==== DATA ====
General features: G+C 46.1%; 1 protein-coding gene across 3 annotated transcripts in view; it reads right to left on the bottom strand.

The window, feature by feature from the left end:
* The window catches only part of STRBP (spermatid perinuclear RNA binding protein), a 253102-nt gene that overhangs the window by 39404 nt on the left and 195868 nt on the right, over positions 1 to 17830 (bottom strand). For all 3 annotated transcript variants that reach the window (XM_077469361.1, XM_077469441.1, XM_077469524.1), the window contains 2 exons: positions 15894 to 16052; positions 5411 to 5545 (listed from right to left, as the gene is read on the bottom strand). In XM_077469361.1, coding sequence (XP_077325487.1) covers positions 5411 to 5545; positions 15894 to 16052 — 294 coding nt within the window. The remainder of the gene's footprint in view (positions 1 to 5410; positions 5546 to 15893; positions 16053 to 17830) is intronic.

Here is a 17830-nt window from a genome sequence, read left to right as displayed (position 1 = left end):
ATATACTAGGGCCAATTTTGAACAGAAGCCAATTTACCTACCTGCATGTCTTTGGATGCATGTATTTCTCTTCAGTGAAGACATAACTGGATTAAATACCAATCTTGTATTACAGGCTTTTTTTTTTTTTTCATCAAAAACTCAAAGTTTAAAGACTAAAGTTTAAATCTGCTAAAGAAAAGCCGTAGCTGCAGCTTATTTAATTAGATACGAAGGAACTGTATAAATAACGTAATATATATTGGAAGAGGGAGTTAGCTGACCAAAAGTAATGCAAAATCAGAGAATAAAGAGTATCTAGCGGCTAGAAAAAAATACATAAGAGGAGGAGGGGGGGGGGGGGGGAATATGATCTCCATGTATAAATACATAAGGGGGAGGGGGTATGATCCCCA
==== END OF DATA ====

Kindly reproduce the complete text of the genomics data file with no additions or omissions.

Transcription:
General features: G+C 46.1%; 1 protein-coding gene across 3 annotated transcripts in view; it reads right to left on the bottom strand.

The window, feature by feature from the left end:
* The window catches only part of STRBP (spermatid perinuclear RNA binding protein), a 253102-nt gene that overhangs the window by 39404 nt on the left and 195868 nt on the right, over positions 1 to 17830 (bottom strand). For all 3 annotated transcript variants that reach the window (XM_077469361.1, XM_077469441.1, XM_077469524.1), the window contains 2 exons: positions 15894 to 16052; positions 5411 to 5545 (listed from right to left, as the gene is read on the bottom strand). In XM_077469361.1, coding sequence (XP_077325487.1) covers positions 5411 to 5545; positions 15894 to 16052 — 294 coding nt within the window. The remainder of the gene's footprint in view (positions 1 to 5410; positions 5546 to 15893; positions 16053 to 17830) is intronic.

Here is a 17830-nt window from a genome sequence, read left to right as displayed (position 1 = left end):
ATATACTAGGGCCAATTTTGAACAGAAGCCAATTTACCTACCTGCATGTCTTTGGATGCATGTATTTCTCTTCAGTGAAGACATAACTGGATTAAATACCAATCTTGTATTACAGGCTTTTTTTTTTTTTTCATCAAAAACTCAAAGTTTAAAGACTAAAGTTTAAATCTGCTAAAGAAAAGCCGTAGCTGCAGCTTATTTAATTAGATACGAAGGAACTGTATAAATAACGTAATATATATTGGAAGAGGGAGTTAGCTGACCAAAAGTAATGCAAAATCAGAGAATAAAGAGTATCTAGCGGCTAGAAAAAAATACATAAGAGGAGGAGGGGGGGGGGGGGGGAATATGATCTCCATGTATAAATACATAAGGGGGAGGGGGTATGATCCCCA